PA Bankers Remind Shoppers To Keep Information Safe During Holiday Season

Nov 26, 2015

The Pennsylvania Bankers Association recommends using EMV chip credit cards where possible.
Credit Thomas Kohler / Flickr

According to the Federal Bureau of Investigation, Pennsylvania residents lost more than $20.8 million to internet fraud in 2014.

This holiday season, the Pennsylvania Bankers Association is reminding people to be safe with their banking information when shopping with a credit card, whether online or in person.

Ben Wallace, PA Bankers Technology Committee Chair, said the new EMV chip credit cards (EMV stands for Europay, MasterCard and Visa, the companies that launched the technology) are the biggest change to security for shopping this year.

“If in fact your bank has issued you a card, and not all banks have … please make an attempt to use the chip card where possible,” Wallace said. “It’s obviously the most secure way we have to make a traditional card payment today.”

Although the cards are much more secure than the older magnetic strip cards, not all retailers accept the technology yet, according to Wallace.

He said he recommends using “reputable merchants” when shopping online to avoid compromising your information.

“So this is your Amazons, your Best Buys, those that very likely have security systems and mechanisms in place to protect consumers,” he said. “So we always guide, use a merchant that you’re familiar with, that you know.”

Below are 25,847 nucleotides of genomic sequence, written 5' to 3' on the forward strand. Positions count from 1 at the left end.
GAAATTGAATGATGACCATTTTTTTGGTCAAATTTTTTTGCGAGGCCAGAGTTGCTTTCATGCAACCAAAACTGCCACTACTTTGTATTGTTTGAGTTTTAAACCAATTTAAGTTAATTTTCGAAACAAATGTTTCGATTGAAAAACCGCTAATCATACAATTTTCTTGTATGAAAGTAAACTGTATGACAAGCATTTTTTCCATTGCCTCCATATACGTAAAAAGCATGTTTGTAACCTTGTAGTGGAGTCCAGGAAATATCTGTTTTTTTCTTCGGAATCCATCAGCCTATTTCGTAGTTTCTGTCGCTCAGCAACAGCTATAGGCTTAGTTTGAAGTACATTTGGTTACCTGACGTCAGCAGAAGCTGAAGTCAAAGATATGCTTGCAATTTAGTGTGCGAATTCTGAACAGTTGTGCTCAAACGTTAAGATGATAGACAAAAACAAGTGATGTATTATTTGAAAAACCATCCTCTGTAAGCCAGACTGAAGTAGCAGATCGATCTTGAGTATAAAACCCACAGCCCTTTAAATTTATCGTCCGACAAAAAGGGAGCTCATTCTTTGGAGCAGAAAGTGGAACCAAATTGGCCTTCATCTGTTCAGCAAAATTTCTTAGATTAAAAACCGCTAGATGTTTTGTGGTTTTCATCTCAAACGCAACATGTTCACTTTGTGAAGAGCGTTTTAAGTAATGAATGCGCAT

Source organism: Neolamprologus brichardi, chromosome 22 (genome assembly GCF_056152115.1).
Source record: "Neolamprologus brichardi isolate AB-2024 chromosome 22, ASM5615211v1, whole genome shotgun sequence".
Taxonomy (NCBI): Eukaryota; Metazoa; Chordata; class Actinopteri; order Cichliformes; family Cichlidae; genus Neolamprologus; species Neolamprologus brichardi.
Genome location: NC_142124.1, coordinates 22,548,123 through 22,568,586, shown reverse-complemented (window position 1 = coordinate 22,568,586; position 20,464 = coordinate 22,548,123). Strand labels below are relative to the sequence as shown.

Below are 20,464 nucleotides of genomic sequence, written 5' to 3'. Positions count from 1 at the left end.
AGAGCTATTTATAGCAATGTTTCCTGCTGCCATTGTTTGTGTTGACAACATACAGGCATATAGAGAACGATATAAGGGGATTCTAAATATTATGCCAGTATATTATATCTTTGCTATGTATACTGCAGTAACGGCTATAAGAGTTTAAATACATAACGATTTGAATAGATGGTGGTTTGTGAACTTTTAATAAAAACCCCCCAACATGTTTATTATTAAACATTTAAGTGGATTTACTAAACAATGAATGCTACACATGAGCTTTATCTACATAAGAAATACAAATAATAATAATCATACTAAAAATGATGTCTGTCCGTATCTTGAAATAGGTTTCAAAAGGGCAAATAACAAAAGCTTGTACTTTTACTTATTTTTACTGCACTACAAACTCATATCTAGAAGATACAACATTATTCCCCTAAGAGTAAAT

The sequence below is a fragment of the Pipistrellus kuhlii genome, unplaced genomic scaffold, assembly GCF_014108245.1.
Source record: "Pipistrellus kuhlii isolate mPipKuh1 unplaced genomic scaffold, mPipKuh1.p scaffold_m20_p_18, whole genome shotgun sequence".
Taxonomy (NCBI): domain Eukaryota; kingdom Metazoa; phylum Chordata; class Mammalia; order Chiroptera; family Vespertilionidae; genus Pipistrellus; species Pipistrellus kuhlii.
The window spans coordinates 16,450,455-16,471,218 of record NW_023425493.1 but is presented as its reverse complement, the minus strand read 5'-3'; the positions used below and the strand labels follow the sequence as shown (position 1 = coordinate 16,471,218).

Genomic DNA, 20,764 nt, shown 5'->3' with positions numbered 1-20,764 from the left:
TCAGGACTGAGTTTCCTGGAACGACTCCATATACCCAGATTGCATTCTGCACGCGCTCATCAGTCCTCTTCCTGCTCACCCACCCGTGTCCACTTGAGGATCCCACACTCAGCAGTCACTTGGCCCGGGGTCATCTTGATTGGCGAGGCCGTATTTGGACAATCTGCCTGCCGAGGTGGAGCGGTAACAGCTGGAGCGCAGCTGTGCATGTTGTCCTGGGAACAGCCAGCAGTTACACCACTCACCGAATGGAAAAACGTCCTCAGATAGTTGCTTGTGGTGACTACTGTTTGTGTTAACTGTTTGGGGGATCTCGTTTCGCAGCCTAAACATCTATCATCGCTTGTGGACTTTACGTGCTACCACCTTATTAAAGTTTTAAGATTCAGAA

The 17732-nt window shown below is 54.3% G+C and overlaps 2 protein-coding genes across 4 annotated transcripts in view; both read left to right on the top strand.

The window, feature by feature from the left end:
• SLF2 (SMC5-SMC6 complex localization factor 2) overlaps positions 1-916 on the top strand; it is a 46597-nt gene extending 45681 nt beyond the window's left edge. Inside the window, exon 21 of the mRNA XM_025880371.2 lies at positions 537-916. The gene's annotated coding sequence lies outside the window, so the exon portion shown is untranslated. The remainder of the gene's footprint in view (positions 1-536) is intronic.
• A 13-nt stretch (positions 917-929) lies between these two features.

He said people should pay close attention to spending patterns to catch potential illegal activity happening in their bank account.

“Log into your online or mobile banking, if not every day, multiple times every day,” he said. “Because if you’re not shopping and spending hundreds of thousands of dollars, sometimes the occasional fraudulent transaction could sneak through and you may not notice it.”

Wallace said he advises against shopping online while connected to public networks, like the wireless internet often found in restaurants and coffee shops.

“While the entities themselves have very valid hotspots … we have seen impersonations of these hotspots, meaning you’re actually connecting to a malicious actor who is then sort of proxy-ing your request out to the general storefronts. You could be very well exposed,” he said.

Fraudulent activity is often more common over the holiday season, because a higher number of transactions take place than at any other time in the year, according to Wallace.